Lastly, Ms. Lucio is a critical source of support for her family and those around her. She is a practicing Catholic, who attends Mass, formed a Bible study group on death row, and brought other inmates to Christ.
Accordingly, we submit that Ms. Lucio’s execution will not achieve justice for Mariah. Instead, it will cause more suffering for her siblings, grandmother, father, aunts, and uncles, who lost Mariah 14 years ago and who are desperate not to lose another family member. A commutation, or at a minimum, a reprieve, would prevent further harm to a family that has experienced tremendous hardship already.
We thank you for your thoughtful consideration and your leadership on this issue.
March 25 House Letter
We, the undersigned members of the Texas House of Representatives, write to urge you to
cancel Melissa Lucio’s execution, currently scheduled for April 27, 2022, by either commuting her sentence or granting her a reprieve.
We appreciate how seriously you take your unique responsibility by approaching every execution with the utmost care and caution so that Texas never executes someone for a crime they did not commit. That is why we are confident that you will come to the same conclusion we have: that the State of Texas cannot, in good faith, execute Ms. Lucio next month.
We ask that you pay particular attention to the new scientific evidence that has emerged since the time of Ms. Lucio’s trial showing that her daughter, Mariah, died after a tragic accident rather than an intentional capital murder. In other words, Ms. Lucio was sentenced for a murder that, simply put, did not take place, and no eyewitness account exists saying otherwise. Ms. Lucio’s case is one that gives even the strongest death penalty proponents among us pause. Of course, we understand that some of these issues must be litigated, and a commutation or reprieve would give Ms. Lucio’s lawyers the time they need to further develop evidence of Melissa’s innocence. We should not rush something that cannot be undone.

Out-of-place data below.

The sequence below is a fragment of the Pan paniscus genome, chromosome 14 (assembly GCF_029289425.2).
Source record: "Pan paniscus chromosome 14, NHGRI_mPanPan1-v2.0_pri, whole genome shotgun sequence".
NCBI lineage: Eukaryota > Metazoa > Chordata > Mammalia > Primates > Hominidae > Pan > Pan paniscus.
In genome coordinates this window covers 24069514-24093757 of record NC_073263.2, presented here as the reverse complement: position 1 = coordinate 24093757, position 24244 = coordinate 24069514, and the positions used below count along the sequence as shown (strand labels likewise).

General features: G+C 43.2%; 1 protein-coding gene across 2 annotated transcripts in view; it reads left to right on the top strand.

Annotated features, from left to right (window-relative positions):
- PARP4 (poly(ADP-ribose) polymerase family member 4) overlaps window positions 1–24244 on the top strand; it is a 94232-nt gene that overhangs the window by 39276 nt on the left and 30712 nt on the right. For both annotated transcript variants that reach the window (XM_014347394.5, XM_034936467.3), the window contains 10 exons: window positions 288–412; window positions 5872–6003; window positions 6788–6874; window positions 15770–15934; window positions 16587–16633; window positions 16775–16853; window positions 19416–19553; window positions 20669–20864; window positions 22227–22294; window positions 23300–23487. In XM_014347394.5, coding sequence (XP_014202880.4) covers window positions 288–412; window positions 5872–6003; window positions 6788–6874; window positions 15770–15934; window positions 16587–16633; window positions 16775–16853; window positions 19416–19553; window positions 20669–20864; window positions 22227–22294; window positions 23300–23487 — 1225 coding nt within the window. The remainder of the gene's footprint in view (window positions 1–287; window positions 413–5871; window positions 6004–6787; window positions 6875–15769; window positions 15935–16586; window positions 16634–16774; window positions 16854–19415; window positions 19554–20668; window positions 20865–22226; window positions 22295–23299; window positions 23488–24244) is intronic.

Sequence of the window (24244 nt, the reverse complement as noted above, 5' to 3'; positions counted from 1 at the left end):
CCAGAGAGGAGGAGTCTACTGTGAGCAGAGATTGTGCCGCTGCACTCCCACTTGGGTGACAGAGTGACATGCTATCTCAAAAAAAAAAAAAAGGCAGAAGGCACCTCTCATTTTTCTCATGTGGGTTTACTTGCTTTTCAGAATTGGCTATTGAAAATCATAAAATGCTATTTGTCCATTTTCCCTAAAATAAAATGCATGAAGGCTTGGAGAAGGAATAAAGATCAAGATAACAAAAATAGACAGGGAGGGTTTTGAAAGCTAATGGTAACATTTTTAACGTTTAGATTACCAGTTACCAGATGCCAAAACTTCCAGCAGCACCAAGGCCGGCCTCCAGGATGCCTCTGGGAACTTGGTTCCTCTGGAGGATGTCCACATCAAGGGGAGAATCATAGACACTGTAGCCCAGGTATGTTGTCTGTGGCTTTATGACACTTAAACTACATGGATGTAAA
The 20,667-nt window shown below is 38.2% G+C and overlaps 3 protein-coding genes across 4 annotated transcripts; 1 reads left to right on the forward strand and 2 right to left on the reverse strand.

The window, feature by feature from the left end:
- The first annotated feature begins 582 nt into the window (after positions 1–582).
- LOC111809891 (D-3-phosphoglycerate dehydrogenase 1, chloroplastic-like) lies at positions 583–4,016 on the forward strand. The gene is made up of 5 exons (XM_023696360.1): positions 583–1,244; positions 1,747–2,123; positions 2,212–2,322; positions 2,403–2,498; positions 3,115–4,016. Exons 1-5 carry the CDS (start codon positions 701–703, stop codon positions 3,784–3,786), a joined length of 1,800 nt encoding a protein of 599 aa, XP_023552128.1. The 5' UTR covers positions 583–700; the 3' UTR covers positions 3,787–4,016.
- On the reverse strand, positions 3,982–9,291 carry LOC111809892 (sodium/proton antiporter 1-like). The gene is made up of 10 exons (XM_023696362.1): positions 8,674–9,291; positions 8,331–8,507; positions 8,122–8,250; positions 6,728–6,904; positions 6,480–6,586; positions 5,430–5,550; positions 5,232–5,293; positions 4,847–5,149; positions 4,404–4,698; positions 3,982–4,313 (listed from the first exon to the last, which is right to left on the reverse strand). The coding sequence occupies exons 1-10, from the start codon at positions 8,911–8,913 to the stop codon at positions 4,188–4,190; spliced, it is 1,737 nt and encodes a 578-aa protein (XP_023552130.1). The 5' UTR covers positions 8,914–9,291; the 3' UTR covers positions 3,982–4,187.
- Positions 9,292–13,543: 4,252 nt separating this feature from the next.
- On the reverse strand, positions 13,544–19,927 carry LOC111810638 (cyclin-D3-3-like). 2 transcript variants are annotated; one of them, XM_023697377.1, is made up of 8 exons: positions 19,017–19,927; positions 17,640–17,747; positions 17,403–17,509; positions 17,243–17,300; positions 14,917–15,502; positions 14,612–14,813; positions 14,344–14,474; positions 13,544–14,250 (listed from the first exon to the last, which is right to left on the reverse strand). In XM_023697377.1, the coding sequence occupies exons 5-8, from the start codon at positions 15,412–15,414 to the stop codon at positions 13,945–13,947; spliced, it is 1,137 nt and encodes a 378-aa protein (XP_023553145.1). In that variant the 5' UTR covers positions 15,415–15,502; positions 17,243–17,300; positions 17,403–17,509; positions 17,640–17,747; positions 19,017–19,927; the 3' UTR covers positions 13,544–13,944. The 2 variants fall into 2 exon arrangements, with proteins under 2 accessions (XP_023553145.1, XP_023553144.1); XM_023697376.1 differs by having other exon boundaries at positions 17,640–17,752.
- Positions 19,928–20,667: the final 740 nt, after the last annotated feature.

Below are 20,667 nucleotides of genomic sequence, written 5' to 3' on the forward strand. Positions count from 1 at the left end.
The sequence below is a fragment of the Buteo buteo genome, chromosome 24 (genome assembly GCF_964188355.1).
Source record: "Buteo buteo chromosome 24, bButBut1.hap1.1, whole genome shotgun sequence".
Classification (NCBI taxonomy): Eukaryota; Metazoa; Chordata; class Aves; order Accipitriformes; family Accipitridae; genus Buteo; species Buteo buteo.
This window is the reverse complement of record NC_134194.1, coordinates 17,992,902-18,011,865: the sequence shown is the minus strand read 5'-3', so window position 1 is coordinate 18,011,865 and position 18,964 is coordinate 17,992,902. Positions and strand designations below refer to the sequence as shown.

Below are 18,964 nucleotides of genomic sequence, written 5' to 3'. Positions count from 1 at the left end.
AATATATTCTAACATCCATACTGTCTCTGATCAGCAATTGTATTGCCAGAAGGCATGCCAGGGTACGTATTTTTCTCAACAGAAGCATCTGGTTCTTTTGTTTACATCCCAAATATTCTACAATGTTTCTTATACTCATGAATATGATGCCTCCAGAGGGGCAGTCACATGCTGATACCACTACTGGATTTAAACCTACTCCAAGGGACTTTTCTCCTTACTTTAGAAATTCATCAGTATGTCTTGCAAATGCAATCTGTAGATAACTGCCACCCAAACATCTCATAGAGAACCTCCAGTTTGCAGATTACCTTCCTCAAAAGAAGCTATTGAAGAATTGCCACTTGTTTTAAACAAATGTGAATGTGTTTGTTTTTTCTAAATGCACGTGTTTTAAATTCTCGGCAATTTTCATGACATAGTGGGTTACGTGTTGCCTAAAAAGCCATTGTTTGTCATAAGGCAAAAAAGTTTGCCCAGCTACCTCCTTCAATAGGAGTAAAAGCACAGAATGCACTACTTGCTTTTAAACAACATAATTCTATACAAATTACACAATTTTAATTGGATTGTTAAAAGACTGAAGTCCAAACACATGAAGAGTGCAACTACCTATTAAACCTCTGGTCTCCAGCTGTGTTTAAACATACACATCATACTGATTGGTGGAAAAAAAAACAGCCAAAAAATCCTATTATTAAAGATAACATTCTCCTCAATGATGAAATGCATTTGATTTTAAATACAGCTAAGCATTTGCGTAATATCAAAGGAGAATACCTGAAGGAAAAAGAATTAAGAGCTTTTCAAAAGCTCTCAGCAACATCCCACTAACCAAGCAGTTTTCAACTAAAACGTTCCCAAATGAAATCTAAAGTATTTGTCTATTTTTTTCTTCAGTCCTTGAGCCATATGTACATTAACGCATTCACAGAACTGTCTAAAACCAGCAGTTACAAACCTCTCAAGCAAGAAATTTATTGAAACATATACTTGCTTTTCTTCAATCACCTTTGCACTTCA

Beyond those doubts, the dramatic sentencing disparity between Ms. Lucio and her husband, who was also responsible for Mariah’s care, is inescapable. Unlike Ms. Lucio, who had no documented history of violence towards her children, her husband had a history of assaultive behavior but is now a free man after serving a four-year sentence for child endangerment. You now have a unique and powerful opportunity to show Texas women that our system of justice is evenhanded.
Ms. Lucio has strong sources of support in her family and the people around her. She also has her faith as a practicing Catholic who regularly attends mass. She has even formed and led a Bible study group on death row and brought other inmates to salvation in Jesus Christ.
Executing her will not achieve justice for Mariah. Instead, it will cause more suffering for Mariah’s siblings, her grandmother, her father, and her aunts and uncles, who all lost Mariah 14 years ago and are desperate not to lose her mother. A commutation or, at a minimum, a reprieve, would prevent further harm to a family that has already experienced tremendous loss.
We have been encouraged by the thoughtful decisions you have made in recent years in cases like Bobby Moore and Thomas Whitaker, which presented similar issues of evidentiary doubt, disparate sentences, and supportive families outside. While we understand the gravity of the issue before you, we also believe Ms. Lucio’s case presents the same opportunity to prevent a miscarriage of justice and strengthen public trust in our legal system.